What else can be said about Taylor Swift‘s 1989? From editorial discussions asking if this will finally be the 2014 album that sells over a million copies and somehow “saves” the ever-anaemic music industry, to the accusations of Swift betraying her country-music heritage (“Et tu, Taylor?”), to a mounted counter-defence that this young woman is just figuring out who she really was all along, to various gossip sites trading ideas to which ex inspired which song, to complaints it’s not available to stream and has to, you know, actually be bought; the list just goes on.
But the question remains: How good is 1989? Well, no fear, it’s good. In fact, some parts are great, with variety and skilled craftsmanship with little filler. Pop music can be a soulless machine, but Swift injects enough heart and personality to fight the tide. Production, handled by 12 producers including Swift on five songs, is top-notch. It starts with Welcome To New York, a light-hearted ditty that’s been trashed as a newcomer’s idea of the Big Apple, which is technically correct. It is shallow in regards to describing specifics of the city, but when Taylor sings “The lights are so bright, they never blind me,” one gets the feeling it’s not just about New York, but the universal experience of being somewhere new and exciting. The distorted handclaps with bright, happy synths give life, and the songs begs for a remix.
The next song, Blank Space, is one of the album’s best. Style, a song that would do well in the film Drive, is all ’80s neon cool; James Dean references, pulsing synth, canyon-level vocal reverb, and the refrain “We never go out of style, we never go out of style.” The epic sing-a-long Out Of The Woods seems like an outtake from Simple Minds‘ canon, and How You Get The Girl’s ode to chivalry works for its chorus alone. I Know Places features an instrumental not of place on The Marshall Mathers LP by Eminem, sounding like an early demo of The Way I Am. Full of paranoia–that jangly, skittish piano warbling alongside the anxious beat, with Taylor telling her confidante she knows “places to hide” and how “we are the foxes, they are the hunted.”
Then Shake it Off- a bizarre mixture of Pharrell‘s Happy, Florence And The Machine‘s refrain to Shake it Out, and those compressed horn sections that are so popular post-Mackelmore – is catchy. Annoyingly catchy. As in, don’t listen to it before bed, because your night’s sleep is at risk. The ridiculous talking section, reprinted here in all its awful glory- “Hey, hey, hey,” she says with tongue in cheek, “just think while you’ve been getting down and out the liars and dirty, dirty cheats of the world you can have been getting down to this sick beat!”- evokes Beck’s similar cool monologue on the classic Debra.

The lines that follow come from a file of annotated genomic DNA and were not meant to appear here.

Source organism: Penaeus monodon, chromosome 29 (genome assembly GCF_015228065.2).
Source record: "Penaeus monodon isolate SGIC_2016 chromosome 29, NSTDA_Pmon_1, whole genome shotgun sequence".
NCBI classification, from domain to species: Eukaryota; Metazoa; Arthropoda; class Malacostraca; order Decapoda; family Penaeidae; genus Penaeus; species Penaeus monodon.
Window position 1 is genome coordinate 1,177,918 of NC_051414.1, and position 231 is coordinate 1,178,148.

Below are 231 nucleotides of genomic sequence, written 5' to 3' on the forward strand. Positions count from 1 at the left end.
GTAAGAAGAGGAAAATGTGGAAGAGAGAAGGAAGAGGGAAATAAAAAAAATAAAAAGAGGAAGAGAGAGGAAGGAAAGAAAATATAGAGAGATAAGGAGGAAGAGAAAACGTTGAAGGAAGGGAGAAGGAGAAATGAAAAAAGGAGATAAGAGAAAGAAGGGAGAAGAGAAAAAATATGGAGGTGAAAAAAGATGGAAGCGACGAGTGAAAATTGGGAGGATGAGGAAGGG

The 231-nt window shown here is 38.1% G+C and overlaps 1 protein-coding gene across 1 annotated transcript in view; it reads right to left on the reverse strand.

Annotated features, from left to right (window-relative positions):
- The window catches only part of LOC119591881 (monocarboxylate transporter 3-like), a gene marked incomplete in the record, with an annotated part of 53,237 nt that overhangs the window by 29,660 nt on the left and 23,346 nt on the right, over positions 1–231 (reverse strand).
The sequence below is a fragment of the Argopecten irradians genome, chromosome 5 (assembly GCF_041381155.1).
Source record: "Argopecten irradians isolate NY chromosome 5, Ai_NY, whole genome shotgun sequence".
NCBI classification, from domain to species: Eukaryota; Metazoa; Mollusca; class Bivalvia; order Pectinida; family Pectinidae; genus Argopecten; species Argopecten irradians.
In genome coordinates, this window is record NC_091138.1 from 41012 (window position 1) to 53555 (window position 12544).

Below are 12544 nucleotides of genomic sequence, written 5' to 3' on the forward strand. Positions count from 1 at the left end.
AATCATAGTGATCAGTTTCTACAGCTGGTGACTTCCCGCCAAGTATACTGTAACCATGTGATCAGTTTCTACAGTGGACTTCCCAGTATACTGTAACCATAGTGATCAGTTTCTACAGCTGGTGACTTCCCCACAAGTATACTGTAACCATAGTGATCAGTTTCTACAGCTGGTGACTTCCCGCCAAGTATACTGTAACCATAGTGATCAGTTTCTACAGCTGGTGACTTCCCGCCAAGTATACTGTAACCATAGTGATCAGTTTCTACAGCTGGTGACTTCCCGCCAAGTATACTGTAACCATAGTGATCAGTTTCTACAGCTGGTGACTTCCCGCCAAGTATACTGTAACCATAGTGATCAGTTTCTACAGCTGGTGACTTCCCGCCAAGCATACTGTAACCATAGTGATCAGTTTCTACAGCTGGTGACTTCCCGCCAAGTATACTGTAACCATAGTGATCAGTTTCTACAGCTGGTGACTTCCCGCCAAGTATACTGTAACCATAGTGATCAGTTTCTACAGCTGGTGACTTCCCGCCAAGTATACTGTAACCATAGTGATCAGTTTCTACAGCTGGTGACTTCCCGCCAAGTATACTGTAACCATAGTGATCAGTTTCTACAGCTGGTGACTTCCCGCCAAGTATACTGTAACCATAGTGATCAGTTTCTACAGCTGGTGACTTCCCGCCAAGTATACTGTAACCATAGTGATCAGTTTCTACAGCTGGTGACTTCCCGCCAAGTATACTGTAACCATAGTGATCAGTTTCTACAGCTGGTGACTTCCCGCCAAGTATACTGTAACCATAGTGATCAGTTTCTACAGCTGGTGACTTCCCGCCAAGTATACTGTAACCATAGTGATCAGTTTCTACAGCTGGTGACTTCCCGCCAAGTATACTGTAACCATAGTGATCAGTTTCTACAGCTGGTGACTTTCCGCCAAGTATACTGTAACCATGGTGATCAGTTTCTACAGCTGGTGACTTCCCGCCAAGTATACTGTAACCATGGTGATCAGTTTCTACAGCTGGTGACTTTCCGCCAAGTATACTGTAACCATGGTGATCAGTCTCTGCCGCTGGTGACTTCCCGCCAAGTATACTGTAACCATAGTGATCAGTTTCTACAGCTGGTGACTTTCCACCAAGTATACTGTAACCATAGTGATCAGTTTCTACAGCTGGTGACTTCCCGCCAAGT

While the best argument that Taylor should try singing more songs in her lower range, Wildest Dreams is also the album’s only clear dud. Other critics have already pointed out the Lana Del Rey comparisons: the breathy, swooping vocals, the dream-like strings, and the overall tone screaming Born To Die. It feels wrong to hear Swift sing this way when her real voice – though often criticised for its limited range and for being plain-sounding in comparison with the likes of Beyoncé, Del Rey or Adele – works to her advantage in connecting to a listener. Taylor Swift’s singing is not the Mysterious Other, but The Girl Next Door and The Best Friend You Always Wanted. Her voice is a voice of us, the Beautifully Average. Wildest Dreams subverts that notion unsuccessfully, like the sonic equivalent of watching your sister wear heavy makeup and talk with a posh accent.
The ballad This Love has the least amount of production or gimmick and is, coincidence or no, the album’s best song. The chorus melody alone is so good, it would arguably be improved sung over a lone acoustic guitar, with all those contradictory classic Swiftian (is that a word?) lyrics left to sink in: “This love is good, this love is bad, this love is a life back from the dead, whoa/ These hands had to let it go free, this love came back to me.”
Regardless of its hits and misses, 1989 attests to Swift’s uncanny ability to move through any genre like a changeling. What worked for her in country works for her in pop music, because Swift’s never been a country musician or a pop musician. Everything about her points to an artist who follows her muse, not any one artistic box. While not completely successful in showcasing in her transition into pure pop, 1989 is a great listen for those refuse to believe both the hype and the haters.